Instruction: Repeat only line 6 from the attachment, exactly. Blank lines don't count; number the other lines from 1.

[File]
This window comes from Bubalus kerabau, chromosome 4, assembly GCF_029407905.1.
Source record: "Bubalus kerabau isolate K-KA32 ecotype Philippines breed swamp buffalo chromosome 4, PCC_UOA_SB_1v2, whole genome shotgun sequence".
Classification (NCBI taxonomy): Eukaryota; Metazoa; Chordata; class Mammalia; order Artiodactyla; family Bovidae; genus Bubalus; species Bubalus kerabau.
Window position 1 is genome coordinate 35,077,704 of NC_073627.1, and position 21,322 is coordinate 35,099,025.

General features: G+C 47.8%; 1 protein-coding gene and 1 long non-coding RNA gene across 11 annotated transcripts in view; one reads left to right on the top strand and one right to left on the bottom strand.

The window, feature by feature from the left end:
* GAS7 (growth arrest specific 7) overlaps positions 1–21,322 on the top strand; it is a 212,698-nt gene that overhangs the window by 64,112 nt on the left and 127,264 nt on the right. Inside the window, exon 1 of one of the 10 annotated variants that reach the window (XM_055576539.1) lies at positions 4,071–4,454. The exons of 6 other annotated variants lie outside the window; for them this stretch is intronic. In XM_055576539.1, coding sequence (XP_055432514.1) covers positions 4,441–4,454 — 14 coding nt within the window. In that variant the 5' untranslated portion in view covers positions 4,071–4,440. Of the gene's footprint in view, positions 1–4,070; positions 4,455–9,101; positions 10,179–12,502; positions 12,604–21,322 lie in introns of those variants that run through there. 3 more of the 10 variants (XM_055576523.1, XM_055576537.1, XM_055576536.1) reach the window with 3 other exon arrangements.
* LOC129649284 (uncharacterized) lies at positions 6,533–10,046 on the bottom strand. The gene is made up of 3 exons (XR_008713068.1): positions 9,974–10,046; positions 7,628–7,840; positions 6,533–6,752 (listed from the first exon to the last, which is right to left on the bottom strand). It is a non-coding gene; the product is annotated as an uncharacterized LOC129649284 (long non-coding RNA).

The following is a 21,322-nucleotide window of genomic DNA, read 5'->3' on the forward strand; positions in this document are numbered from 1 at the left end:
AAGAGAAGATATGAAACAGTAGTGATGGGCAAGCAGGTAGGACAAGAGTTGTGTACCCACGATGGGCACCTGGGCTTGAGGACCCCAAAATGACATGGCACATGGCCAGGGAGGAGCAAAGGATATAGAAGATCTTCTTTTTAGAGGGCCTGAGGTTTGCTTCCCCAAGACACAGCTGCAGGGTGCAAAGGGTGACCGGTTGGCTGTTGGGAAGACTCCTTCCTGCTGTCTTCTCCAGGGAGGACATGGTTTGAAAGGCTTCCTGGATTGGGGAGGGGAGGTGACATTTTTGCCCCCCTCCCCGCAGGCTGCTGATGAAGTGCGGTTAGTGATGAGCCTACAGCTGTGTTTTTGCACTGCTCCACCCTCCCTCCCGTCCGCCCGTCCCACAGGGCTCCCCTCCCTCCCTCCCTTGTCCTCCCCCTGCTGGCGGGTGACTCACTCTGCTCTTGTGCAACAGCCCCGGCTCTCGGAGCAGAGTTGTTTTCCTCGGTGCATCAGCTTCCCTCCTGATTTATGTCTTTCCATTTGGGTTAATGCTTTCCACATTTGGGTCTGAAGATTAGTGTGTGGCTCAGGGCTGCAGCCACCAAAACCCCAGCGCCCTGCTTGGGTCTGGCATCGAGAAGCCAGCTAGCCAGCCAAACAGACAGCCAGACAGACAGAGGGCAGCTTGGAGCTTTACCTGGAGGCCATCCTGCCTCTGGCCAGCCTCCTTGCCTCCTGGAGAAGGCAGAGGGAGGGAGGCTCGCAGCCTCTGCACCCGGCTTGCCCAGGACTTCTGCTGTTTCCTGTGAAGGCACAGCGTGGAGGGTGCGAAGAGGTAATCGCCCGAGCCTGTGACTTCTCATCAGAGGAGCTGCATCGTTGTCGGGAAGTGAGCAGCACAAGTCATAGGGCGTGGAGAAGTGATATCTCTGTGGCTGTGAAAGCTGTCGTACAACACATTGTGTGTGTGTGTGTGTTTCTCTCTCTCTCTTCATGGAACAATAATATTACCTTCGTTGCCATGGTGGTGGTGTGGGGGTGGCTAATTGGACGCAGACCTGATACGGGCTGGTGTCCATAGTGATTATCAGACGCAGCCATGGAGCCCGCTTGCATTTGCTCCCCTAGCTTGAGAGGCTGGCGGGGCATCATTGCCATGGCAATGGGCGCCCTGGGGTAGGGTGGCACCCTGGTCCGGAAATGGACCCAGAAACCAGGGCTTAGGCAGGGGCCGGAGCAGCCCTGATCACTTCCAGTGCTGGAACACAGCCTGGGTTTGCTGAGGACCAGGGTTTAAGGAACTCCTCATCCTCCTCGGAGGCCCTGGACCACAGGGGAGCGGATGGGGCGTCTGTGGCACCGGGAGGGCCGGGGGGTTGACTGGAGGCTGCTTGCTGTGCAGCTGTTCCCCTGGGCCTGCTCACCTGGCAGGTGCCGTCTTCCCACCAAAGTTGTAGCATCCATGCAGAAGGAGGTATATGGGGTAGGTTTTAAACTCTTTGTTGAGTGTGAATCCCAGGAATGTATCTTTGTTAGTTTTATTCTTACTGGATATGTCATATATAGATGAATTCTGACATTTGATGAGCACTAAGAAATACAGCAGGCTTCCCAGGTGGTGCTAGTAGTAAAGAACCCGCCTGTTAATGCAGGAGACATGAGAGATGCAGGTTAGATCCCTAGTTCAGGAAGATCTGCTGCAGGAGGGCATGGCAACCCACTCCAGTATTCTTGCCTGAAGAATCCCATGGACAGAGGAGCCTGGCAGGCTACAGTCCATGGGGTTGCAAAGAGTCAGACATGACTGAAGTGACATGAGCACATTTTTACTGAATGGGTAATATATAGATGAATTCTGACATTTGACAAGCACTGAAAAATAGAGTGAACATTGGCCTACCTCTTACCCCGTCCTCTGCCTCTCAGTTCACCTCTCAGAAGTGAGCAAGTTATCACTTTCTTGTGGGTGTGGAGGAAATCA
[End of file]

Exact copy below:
The window, feature by feature from the left end: